In addition, sand that reaches the sea bed is again worked by the wave and tide generated currents and gradually transported beach ward to be deposited there sometimes permanently. Like in many beaches of Kerala, sand that accumulated in the beach face is eroded and shifted massively to the inshore to be stored in the in shore as longshore submarine bars, and to be slowly re-deposited in the beach any way.
Due to the large scale fluctuations of sea level, in the Pleistocene, the shorelines of the continents including that of India stood several 10s meters ( for India 100 m.) below the present shoreline, forcing the rivers draining the continents to traverse through longer courses (along the modern continental shelf) and depositing the sand there. This scenario is unfortunately not in the knowledge base of lay citizens or the non-specialists – hence, all the hue and cry fouling the air.
Data – State of the art
. The most productive shelf region of Kerala, is rather vast and stands at 22400 Km2 (length 560 Km and width of shelf ~ 40Km) or 20,000 Km2 – to strike conservative figure. As a marine geologist, I say that there exists a considerably large quantum of reliable data with the NIO, MW of GSI and some others, indicating the earlier lower stands of sea level and hence of the past shoreline elevations. Mapping of the sandy sediment in the seabed can be taken up by shallow geophysical and geological work, in order to isolate potential areas for commercial dredging. The dredged can be primarily washed in seawater, and later on further washed in fresh water and not exactly drinking standard water. More over the special cement that would accommodate mildly salty sand will go along way in reducing the water use by this process.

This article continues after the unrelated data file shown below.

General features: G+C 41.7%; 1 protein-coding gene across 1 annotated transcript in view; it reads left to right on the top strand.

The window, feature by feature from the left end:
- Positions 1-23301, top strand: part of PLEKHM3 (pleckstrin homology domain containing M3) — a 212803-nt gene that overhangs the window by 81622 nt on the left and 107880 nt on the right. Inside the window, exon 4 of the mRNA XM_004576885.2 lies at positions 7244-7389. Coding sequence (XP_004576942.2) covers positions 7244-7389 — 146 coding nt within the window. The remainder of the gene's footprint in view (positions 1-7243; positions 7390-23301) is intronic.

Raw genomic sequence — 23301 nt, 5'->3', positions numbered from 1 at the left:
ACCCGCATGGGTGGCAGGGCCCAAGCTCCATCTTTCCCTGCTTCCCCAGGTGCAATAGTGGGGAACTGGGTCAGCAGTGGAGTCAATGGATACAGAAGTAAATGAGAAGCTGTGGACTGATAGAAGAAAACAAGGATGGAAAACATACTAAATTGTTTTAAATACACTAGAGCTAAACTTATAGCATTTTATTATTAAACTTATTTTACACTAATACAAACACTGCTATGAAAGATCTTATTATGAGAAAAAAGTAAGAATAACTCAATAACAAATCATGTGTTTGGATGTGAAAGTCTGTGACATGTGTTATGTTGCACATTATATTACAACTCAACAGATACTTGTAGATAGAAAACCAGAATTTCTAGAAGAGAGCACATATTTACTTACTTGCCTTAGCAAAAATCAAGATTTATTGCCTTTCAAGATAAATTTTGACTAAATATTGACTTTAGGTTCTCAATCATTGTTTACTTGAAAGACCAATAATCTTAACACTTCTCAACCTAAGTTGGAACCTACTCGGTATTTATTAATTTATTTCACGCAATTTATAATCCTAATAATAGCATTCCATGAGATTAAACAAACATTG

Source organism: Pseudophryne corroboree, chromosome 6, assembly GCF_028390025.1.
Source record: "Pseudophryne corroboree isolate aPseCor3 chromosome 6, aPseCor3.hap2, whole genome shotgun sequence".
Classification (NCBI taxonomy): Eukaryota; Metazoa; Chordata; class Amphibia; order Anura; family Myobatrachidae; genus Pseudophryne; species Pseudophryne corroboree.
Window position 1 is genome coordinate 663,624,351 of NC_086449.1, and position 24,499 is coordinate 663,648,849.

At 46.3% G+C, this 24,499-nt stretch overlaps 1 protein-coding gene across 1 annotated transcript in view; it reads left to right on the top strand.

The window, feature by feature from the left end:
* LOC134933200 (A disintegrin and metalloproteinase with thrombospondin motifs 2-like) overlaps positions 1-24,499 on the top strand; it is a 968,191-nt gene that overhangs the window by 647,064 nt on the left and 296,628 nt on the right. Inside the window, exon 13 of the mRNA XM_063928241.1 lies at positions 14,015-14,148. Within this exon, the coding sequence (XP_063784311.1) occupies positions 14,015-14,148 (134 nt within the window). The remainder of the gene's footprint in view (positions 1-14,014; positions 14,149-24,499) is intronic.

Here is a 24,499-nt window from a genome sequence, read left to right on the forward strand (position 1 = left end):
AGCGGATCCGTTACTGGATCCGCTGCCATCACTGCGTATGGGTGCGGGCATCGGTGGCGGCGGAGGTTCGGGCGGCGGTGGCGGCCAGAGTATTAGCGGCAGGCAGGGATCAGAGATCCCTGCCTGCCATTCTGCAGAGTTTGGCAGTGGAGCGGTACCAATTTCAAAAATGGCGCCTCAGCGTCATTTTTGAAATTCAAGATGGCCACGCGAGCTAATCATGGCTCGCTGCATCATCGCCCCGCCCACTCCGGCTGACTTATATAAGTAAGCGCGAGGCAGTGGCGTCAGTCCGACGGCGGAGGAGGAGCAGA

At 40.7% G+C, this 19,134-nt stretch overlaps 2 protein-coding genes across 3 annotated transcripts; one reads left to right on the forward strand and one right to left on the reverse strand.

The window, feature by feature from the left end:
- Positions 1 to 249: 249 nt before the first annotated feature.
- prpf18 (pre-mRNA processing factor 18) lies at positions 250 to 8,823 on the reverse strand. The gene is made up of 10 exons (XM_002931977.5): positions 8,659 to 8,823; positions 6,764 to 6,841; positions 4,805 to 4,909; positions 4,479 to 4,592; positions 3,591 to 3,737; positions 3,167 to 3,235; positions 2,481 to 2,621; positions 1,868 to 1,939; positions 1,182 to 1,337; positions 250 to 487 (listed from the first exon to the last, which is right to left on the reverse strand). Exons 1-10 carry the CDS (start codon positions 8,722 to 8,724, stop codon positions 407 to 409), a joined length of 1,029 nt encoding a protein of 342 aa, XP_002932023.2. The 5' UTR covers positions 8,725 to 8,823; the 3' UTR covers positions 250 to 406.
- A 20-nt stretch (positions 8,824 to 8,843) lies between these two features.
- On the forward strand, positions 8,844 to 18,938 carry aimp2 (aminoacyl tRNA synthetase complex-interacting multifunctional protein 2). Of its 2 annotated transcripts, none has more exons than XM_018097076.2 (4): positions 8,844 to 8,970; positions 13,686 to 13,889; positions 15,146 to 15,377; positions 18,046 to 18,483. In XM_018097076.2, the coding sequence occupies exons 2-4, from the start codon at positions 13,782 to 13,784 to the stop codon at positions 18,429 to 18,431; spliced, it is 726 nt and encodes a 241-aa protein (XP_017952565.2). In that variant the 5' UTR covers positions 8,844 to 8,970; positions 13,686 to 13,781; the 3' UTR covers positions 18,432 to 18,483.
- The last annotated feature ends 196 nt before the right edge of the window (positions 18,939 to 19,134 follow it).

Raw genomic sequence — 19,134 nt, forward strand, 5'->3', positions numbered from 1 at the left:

We often ignore, vastness of the resources of the continental shelf – living and non-living and renewable to varying degrees (including sea bed sediment of a decameter or two in depth), which is so large in proportion to the land based resources, due to the very sheer size of the sea bed. We have been gathering large quantities of the living resources of the oceanic realm to complement our (sea) food needs. Large hue and cry is expressly unheard of about this issue, as it supports and contributes to the gastronomic needs and also to the GDP. On top of this we also believe in the ability of the species to regenerate.